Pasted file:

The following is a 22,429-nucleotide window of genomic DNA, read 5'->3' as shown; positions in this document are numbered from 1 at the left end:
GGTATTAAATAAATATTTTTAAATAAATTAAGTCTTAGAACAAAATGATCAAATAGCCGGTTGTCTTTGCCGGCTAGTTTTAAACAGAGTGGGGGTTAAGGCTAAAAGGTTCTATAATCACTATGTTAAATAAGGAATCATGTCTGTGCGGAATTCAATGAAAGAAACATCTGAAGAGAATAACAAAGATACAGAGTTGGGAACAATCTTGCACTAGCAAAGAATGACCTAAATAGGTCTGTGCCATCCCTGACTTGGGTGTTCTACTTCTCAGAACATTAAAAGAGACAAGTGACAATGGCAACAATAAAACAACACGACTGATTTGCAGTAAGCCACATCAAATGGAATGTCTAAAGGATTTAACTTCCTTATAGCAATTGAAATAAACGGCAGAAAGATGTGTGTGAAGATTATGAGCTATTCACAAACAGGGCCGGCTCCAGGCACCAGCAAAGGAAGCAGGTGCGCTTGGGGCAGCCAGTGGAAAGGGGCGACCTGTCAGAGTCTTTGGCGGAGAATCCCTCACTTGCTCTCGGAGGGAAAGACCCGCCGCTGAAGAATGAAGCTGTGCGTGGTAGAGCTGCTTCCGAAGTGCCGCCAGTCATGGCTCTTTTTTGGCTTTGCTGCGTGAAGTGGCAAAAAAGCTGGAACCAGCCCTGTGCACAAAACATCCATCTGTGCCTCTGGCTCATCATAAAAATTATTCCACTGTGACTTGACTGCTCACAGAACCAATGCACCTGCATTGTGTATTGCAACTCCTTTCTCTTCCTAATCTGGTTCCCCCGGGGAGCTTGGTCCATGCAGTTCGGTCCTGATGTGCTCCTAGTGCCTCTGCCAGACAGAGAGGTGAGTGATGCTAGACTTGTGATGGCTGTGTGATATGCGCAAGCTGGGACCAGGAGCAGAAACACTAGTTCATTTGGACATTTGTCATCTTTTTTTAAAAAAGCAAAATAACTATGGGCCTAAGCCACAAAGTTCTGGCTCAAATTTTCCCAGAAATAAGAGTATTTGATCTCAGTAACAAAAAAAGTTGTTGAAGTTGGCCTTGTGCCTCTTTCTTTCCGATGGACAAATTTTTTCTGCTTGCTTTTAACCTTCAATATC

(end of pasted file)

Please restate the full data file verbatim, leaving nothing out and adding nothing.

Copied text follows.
The following is a 22,429-nucleotide window of genomic DNA, read 5'->3' as shown; positions in this document are numbered from 1 at the left end:
GGTATTAAATAAATATTTTTAAATAAATTAAGTCTTAGAACAAAATGATCAAATAGCCGGTTGTCTTTGCCGGCTAGTTTTAAACAGAGTGGGGGTTAAGGCTAAAAGGTTCTATAATCACTATGTTAAATAAGGAATCATGTCTGTGCGGAATTCAATGAAAGAAACATCTGAAGAGAATAACAAAGATACAGAGTTGGGAACAATCTTGCACTAGCAAAGAATGACCTAAATAGGTCTGTGCCATCCCTGACTTGGGTGTTCTACTTCTCAGAACATTAAAAGAGACAAGTGACAATGGCAACAATAAAACAACACGACTGATTTGCAGTAAGCCACATCAAATGGAATGTCTAAAGGATTTAACTTCCTTATAGCAATTGAAATAAACGGCAGAAAGATGTGTGTGAAGATTATGAGCTATTCACAAACAGGGCCGGCTCCAGGCACCAGCAAAGGAAGCAGGTGCGCTTGGGGCAGCCAGTGGAAAGGGGCGACCTGTCAGAGTCTTTGGCGGAGAATCCCTCACTTGCTCTCGGAGGGAAAGACCCGCCGCTGAAGAATGAAGCTGTGCGTGGTAGAGCTGCTTCCGAAGTGCCGCCAGTCATGGCTCTTTTTTGGCTTTGCTGCGTGAAGTGGCAAAAAAGCTGGAACCAGCCCTGTGCACAAAACATCCATCTGTGCCTCTGGCTCATCATAAAAATTATTCCACTGTGACTTGACTGCTCACAGAACCAATGCACCTGCATTGTGTATTGCAACTCCTTTCTCTTCCTAATCTGGTTCCCCCGGGGAGCTTGGTCCATGCAGTTCGGTCCTGATGTGCTCCTAGTGCCTCTGCCAGACAGAGAGGTGAGTGATGCTAGACTTGTGATGGCTGTGTGATATGCGCAAGCTGGGACCAGGAGCAGAAACACTAGTTCATTTGGACATTTGTCATCTTTTTTTAAAAAAGCAAAATAACTATGGGCCTAAGCCACAAAGTTCTGGCTCAAATTTTCCCAGAAATAAGAGTATTTGATCTCAGTAACAAAAAAAGTTGTTGAAGTTGGCCTTGTGCCTCTTTCTTTCCGATGGACAAATTTTTTCTGCTTGCTTTTAACCTTCAATATC